3. The United Nations Sustainable Development Goals provide a road map for countries to achieve peace and prosperity. In this study, we address two of these sustainable development goals: achieving food security and reducing inequalities. Food banks are nonprofit organizations that collect and distribute food donations to food-insecure populations in their service regions. Food banks consider three criteria while distributing the donated food: equity, effectiveness, and efficiency. The equity criterion aims to distribute food in proportion to the food-insecure households in a food bank's service area. The effectiveness criterion aims to minimize undistributed food, whereas the efficiency criterion minimizes the total cost of transportation. Models that assume predetermined weights on these criteria may produce inaccurate results as the preference of food banks over these criteria may vary over time, and as a function of supply and demand. In collaboration with our food bank partner in North Carolina, we develop a single-period, weighted multi-criteria optimization model that provides the decision-maker the flexibility to capture their preferences over the three criteria of equity, effectiveness, and efficiency, and explore the resulting trade-offs. We then introduce a novel algorithm that elicits the inherent preference of a food bank by analyzing its actions within a single-period.more »The algorithm does not require direct interaction with the decision-maker. The non-interactive nature of this algorithm is especially significant for humanitarian organizations such as food banks which lack the resources to interact with modelers on a regular basis. We perform extensive numerical experiments to validate the efficiency of our algorithm. We illustrate results using historical data from our food bank partner and discuss managerial insights. We explore the implications of different decision-maker preferences for the criteria on distribution policies.« less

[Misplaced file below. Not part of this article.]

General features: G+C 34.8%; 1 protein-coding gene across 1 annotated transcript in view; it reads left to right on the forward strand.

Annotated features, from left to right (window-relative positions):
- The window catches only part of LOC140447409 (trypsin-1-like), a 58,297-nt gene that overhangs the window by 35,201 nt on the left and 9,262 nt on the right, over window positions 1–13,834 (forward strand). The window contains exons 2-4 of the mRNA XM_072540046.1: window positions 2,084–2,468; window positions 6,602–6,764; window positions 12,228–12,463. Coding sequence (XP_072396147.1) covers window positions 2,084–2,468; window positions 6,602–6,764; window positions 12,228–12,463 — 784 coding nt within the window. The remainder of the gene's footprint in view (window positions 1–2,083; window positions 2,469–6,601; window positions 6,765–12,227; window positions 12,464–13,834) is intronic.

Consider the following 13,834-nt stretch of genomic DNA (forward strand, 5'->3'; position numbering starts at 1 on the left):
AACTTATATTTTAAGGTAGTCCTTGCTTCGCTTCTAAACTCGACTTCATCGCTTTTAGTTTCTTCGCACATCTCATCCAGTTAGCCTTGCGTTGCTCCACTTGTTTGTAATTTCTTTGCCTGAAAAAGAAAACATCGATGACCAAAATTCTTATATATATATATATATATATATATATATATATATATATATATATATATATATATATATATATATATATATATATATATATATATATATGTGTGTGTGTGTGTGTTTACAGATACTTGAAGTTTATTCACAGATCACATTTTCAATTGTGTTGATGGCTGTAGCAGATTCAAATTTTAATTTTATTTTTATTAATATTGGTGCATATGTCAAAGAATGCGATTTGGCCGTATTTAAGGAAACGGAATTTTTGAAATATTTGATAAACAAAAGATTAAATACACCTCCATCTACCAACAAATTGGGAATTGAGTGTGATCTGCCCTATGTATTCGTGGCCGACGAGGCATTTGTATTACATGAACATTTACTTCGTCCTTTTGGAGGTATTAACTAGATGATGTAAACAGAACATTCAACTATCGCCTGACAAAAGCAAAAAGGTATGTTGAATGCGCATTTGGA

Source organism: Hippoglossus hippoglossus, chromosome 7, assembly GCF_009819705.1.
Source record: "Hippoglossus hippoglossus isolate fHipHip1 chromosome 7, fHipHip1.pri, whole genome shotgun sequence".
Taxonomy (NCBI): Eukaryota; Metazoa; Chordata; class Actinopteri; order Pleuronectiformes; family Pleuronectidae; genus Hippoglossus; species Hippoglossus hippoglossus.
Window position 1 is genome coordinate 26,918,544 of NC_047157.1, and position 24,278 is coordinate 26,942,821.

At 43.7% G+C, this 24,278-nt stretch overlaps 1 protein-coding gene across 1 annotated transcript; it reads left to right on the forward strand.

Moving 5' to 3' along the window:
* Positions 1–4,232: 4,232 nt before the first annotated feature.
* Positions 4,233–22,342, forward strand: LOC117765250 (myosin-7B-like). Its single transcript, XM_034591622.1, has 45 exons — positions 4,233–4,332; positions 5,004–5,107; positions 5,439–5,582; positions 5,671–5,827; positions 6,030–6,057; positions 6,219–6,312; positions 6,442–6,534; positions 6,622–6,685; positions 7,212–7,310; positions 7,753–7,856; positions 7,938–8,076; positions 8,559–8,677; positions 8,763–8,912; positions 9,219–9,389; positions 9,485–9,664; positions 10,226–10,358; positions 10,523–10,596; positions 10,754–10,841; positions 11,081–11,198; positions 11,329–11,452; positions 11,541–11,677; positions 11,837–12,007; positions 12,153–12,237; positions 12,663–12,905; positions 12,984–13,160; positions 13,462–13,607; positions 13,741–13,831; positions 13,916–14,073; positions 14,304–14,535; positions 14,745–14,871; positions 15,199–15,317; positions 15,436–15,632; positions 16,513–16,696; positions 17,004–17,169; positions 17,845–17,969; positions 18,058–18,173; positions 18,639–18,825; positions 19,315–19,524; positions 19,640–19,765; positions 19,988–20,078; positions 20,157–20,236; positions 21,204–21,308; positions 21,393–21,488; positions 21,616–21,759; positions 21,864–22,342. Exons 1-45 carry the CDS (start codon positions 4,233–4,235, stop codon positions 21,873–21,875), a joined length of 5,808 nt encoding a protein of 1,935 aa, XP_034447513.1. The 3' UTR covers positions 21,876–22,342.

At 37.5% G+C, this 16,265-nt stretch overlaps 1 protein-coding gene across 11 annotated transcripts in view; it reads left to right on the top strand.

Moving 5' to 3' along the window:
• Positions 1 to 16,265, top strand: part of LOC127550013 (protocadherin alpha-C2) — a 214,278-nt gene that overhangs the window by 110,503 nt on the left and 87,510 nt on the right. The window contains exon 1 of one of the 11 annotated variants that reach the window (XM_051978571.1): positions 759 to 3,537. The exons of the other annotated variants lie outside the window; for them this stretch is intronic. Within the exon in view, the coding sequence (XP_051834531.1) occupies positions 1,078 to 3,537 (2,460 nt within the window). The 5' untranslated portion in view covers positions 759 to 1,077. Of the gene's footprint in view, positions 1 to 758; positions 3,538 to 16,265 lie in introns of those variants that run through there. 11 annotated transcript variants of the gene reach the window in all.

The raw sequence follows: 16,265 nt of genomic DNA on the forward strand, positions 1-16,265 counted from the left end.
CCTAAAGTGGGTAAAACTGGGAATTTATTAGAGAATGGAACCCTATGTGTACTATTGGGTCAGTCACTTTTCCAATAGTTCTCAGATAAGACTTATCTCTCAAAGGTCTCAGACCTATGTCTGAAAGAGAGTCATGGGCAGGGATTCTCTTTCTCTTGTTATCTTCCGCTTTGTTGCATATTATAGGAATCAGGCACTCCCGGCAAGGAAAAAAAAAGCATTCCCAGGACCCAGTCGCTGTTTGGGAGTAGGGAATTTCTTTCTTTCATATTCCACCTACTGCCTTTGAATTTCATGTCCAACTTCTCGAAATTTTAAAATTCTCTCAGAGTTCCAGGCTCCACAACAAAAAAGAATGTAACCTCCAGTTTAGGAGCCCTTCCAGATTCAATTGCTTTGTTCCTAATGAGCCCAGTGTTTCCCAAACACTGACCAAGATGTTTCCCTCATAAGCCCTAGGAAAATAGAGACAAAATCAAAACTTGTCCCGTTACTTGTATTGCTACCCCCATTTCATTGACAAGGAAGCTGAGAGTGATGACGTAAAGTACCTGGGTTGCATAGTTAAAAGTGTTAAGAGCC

4. The amount of food waste generated by the U.S. is staggering, both expensive in economic cost and environmental side effects. Surplus food, which could be used to feed people facing food insecurity, is instead discarded and placed in landfills. Institutions, universities, and non-profits have noticed this issue and are beginning to take action to reduce surplus food waste, typically by redirecting it to food banks and other organizations or having students transport or eat the food. These approaches present challenges such as transportation, volunteer availability, and lack of prioritization of those in need. In this paper, we introduce PittGrub, a notification system to intelligently select users to invite to events that have leftover food. PittGrub was invented to help reduce food waste at the University of Pittsburgh. We use reinforcement learning to determine how many notifications to send out and a valuation model to determine whom to prioritize in the notifications. Our goal is to produce a system that prioritizes feeding students in need while simultaneously eliminating food waste and maintaining a fair distribution of notifications. As far as we are aware, PittGrub is unique in its approach to eliminating surplus food waste while striving for social good. We comparemore »our proposed techniques to multiple baselines on simulated datasets to demonstrate effectiveness. Experimental results among various algorithms show promise in eliminating food waste while helping those facing food insecurity and treating users fairly. Our prototype is currently in beta and coming soon to the Apple App Store.« less
  5. Food banks are nonprofit hunger relief organizations that collect donations from donors and distribute food to local agencies that serve people in need. Donors consist of local supermarkets, manufacturers, and community organizations. The frequency, quantity, and type of food donated by each donor can vary each month. In this research, we propose a technique to identify the supply behavior of donors and cluster them based on these attributes. We then develop a predictive ensemble model to forecast the contribution of different donor clusters. Our study shows the necessary behavioral attributes to classify donors and the best way to cluster donor data to improve the prediction model.